Pub. date: 2009 | Online Pub. Date: January 26, 2008 | DOI: 10.4135/9781412964517 | Print ISBN: 9781412909167 | Online ISBN: 9781412964517| Publisher:SAGE Publications, Inc.About this encyclopedia
Mary E. Virnoche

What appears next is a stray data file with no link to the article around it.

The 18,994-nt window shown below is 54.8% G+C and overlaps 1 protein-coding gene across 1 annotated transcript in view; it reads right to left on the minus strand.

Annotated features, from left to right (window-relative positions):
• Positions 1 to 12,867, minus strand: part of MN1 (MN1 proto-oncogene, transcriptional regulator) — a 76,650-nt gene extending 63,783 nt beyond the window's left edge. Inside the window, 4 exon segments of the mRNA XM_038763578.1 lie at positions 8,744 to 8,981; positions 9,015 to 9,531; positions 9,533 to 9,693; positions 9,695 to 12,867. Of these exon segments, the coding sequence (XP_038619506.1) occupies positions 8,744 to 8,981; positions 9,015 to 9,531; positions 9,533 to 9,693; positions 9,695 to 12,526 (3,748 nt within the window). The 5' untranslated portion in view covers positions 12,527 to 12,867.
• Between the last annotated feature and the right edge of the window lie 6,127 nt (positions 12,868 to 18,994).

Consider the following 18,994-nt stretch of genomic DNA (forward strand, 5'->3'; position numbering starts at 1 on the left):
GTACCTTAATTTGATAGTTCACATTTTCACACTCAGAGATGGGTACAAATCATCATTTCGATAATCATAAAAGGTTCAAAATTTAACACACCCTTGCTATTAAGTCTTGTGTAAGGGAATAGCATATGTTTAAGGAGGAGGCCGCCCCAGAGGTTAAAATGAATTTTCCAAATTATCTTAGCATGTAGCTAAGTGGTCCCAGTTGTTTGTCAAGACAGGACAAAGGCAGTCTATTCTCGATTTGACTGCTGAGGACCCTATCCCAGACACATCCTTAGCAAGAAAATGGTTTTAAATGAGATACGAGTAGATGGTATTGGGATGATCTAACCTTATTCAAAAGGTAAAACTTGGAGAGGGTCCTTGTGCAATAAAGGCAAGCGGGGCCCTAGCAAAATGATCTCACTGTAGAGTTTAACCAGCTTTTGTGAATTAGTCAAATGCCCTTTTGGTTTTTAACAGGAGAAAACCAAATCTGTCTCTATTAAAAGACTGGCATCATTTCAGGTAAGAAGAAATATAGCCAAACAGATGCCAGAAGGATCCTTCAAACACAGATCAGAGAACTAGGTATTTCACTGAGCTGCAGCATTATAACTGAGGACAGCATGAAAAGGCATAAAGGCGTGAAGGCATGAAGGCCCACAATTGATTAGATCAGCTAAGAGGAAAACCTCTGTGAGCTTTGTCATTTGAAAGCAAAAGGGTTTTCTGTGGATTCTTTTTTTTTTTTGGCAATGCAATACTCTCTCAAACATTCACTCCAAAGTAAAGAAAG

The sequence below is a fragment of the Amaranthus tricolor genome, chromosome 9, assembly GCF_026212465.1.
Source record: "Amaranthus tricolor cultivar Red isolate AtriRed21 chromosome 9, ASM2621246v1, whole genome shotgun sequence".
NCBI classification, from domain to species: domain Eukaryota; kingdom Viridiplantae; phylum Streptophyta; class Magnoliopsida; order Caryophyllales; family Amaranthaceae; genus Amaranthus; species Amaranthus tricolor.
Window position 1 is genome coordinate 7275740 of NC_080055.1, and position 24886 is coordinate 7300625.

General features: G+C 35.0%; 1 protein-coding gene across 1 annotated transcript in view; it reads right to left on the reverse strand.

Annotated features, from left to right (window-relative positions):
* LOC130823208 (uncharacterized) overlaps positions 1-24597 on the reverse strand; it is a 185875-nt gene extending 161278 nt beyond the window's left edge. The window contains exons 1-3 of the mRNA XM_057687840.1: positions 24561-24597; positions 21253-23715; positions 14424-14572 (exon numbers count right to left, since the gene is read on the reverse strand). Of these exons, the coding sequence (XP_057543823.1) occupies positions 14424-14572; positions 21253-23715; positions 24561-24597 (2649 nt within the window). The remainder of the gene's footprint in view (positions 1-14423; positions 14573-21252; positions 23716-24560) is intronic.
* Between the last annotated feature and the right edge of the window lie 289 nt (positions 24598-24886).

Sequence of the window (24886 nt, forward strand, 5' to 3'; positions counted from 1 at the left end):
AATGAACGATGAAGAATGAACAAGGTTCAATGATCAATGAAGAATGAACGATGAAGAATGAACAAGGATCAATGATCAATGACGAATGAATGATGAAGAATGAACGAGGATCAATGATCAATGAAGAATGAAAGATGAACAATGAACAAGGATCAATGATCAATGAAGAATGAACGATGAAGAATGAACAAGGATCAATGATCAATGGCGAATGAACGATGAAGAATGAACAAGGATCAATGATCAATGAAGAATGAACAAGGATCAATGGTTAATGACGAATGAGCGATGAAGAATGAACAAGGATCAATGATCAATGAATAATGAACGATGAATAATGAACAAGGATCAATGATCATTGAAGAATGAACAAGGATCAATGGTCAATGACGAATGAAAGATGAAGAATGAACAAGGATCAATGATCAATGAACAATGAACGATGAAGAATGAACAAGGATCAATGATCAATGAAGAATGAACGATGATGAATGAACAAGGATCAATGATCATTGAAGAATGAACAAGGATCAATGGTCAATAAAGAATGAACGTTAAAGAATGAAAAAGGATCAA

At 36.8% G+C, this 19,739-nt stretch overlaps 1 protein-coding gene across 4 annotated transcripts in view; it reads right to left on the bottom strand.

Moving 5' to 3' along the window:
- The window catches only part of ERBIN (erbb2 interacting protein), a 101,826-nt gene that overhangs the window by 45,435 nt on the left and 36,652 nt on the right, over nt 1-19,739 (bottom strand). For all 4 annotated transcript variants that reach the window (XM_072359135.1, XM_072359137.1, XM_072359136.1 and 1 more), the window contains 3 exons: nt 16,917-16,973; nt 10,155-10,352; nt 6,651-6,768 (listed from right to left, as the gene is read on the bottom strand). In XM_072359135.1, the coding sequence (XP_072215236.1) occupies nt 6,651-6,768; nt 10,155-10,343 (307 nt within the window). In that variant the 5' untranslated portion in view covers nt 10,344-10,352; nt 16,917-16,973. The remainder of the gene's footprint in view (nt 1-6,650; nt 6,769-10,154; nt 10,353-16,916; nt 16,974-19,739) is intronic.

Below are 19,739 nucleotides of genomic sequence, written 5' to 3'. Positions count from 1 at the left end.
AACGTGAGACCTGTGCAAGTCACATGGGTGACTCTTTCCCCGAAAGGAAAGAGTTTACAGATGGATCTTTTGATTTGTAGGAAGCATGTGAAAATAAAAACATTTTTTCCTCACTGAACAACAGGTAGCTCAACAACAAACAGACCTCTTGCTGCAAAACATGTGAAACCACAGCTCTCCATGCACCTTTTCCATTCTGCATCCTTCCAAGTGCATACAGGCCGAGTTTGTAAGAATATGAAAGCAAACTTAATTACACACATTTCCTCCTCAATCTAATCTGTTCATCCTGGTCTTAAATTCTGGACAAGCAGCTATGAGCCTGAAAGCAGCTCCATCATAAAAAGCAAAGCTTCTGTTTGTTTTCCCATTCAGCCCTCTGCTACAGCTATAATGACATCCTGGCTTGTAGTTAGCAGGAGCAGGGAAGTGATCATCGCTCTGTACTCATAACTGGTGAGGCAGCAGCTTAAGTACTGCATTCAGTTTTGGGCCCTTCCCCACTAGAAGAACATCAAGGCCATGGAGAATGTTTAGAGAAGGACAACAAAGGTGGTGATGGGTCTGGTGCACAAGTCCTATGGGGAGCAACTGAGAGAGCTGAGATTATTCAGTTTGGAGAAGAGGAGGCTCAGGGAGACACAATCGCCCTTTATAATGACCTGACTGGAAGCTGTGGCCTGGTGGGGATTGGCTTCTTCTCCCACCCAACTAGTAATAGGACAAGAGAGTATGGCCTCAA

Scientific motherhood refers to a practice of mothering informed by expert knowledge. The practice evolved as medicine and science replaced other traditionally feminine domains of knowledge including practices related to fertility and birth. The movement to scientific motherhood redefined the child and child raising. The movement also altered women's identities from producers to consumers of mothering knowledge. Industrialization and urbanization in the late 1800s reorganized the Western family from a site of production to a site focused on consumption. An educated, white, male upper class drove the rise of positivism and modern medicine. Women, as the keepers of the private sphere, were confronted with elevated expectations regarding household maintenance and child rearing. Before industrialization, children were conceptualized as miniature, untamed adults. From an early age, each child made significant contribution to the family as she or he worked alongside siblings and adults. In the postindustrial period, the child became a ...